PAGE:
February 10, 2017 at 8:26 pm #1085
I will try to keep it short.
Had a bike accident 5 years ago, with axial plus flexion impact on my head, developed heavy legs and atrophy, took numerous test later including EMG, missed odontoid fracture with nearly 10 imaging studies including MRI, CT, MRA. At the beginning it was mostly motor weakness. So, it was thought to be MND, then no doctor wanted to look at me any more.
On BiPAP NIV, paralyzed throat down, chewing is Ok. I still have high blood pressure (110-150mmHg), heart racing during sleep.
I had to start my own research but too late. Bed rest for nearly a year now, largely been improving, but motor still deteriorate very gradually. I highly suspect AAI due to retro-flexed dens.
Local doctors could/wouldn’t see anything from my MRI, I have mainly studied CT, CTA via DICOM, still not sure about MRI, which can contain sign of atlanto-axial instability.
Please help with below few slides if you spot anything.
Too weak to remove personal info, but it is Ok.
Thanks a lot!
I can help anyone with reconstruction in 3D Slicer if you provide DICOM format.February 12, 2017 at 3:04 pm #6095
I would like to help you improve your symptoms management, if I can. I will address each issue I find separately, as I don’t have much time. The first thing I notice is a possible torn Apical ligament. This ligament which joins the front of the skull opening (Clivus) to the top of the odontoid bone, is one of a group of ligaments that hold your head firmly to your neck, so it is quite important. The fact that you broke your odontoid shows that there were very strong forces acting upon that area, when you had your fall. It is quite possible that other ligaments within this group were torn too, so you might want to familiarise yourself with the anatomy of these and check through your other scan views. The way a torn ligament heals is by growing from each end, meeting in the middle, then tightening up (taking up the slack, so to speak) so it is very important to keep that area immobilised and in a good position, to give it chance to heal properly.February 12, 2017 at 3:23 pm #6096
The second thing I would like to address is your symptoms like MND (Motor Neurone Disease). I suffered a progressive decline in physical ability, that at one point I wondered if it was ALS/MND, so I did study this in some detail but it’s a long time since I looked into these (10yrs), so forgive me if I’m wrong and please feel free to correct me. I believe it’s the back of the spinal cord that’s linked to these symptoms, yes ?
Well in Cranio-cervical instability, the spinal cord gets stretched and squashed when you move your head in various positions (the worse usually being flexion – so avoid this at all costs). Either of these two mechanisms can injure the spinal cord, sometimes temporarily (where you notice intermittent symptoms). I cannot stress strongly enough that you wear a fully supporting collar – the best I have found for cranio-cervical support and alignment, is the Philadelphia collar – trust me, no others come near it. I have been wearing mine nearly 10 years and it’s brought great improvement!February 12, 2017 at 10:32 pm #6097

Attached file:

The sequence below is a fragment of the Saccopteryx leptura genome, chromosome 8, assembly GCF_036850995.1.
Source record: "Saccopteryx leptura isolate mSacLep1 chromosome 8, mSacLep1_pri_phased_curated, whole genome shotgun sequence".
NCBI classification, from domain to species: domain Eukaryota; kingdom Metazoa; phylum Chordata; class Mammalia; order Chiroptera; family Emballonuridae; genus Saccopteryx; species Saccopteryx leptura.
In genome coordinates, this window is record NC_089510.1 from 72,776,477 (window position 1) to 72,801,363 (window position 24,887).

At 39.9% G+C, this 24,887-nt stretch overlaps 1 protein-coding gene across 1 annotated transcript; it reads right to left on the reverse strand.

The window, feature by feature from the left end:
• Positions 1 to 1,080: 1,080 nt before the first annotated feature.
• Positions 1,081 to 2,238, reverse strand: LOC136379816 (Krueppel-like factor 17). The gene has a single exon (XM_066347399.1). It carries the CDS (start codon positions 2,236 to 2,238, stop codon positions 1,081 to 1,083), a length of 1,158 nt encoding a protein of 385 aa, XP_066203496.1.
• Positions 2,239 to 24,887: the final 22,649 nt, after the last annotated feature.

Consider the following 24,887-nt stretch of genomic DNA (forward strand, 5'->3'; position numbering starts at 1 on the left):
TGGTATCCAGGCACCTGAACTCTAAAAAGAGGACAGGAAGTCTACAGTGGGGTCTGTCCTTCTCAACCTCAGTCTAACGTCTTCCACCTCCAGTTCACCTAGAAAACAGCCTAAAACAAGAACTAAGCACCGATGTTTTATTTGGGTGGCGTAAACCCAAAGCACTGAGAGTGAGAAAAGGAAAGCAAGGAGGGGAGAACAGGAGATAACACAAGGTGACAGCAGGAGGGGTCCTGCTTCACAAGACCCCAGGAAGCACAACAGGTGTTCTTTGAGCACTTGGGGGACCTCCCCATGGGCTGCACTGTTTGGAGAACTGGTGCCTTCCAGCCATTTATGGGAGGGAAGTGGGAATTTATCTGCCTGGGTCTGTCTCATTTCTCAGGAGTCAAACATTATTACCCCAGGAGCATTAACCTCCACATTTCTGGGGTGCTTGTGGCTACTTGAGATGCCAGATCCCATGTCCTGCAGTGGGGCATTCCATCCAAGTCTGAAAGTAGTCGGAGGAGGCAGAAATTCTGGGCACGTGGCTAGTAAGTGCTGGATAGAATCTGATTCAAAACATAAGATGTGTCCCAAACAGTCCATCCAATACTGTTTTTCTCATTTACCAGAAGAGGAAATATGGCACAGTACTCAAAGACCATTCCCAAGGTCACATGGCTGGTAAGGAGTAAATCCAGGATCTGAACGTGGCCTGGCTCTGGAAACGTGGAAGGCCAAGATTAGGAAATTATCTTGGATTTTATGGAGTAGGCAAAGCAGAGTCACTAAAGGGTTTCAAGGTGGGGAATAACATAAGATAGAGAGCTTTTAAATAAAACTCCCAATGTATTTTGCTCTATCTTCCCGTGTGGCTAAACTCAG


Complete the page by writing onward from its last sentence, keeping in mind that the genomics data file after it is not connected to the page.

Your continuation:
Thank you soooooo much for your help!
My m ain suspicion is AAI (atlanto-axial instability) /AOI as a result of old odontoid fracture from the accident.
My both VA and right ICA were occluded as a result, see attached. There are damages to my medulla and brain.
MND was originally suggested by local neurologists too, ruled out after seeing VA and brain images. Mostly I am improving, somehow motor is still declining very gradually, so yes, MND still a possibility. It’s the anterior part of the cord being responsible for motor functions. Other than MND, which can only be ruled out, rather then proved, I am more concerned about possibility of potential AAI/AOI related artery issue, no surgery done, so it may still not be stable…
Just can’t find solid proof, and hospital visits are too rough, so digging into my MRI files.
By the way, my odontoid retro-flexion might be an issued, I had strong electric shock while my head turning left.
You have been amazing in helping people with the most precious extra mile most medical practitioner fail to comprehend / address, thank you again for being an angle!February 13, 2017 at 5:39 pm #6098
No problem, happy to help when I can.
I’d like to address the issue of your ‘heart racing during sleep’. There are probably lots of possible causes but here’s a couple that spring to mind:-
1. Could it be a dysfunction ? – Autonomic dysfunction.
I too had this problem of seemingly inappropriate nocturnal tachycardia and I wondered if it was related to head position. I would wake up with my chin right down on my chest – a position I don’t ever recall being able to achieve before my accident and my heart racing. I’d also be cold, yet clammy. So, if you do wake with your head in flexion, could it be the retroflexed odontoid putting subtle pressure on your brainstem and causing autonomic nervous system problem ? A Philadelphia collar should help alleviate this. If you don’t wake up with your head in flexion, could it be a full bladder or something causing an autonomic dysreflexia type problem? or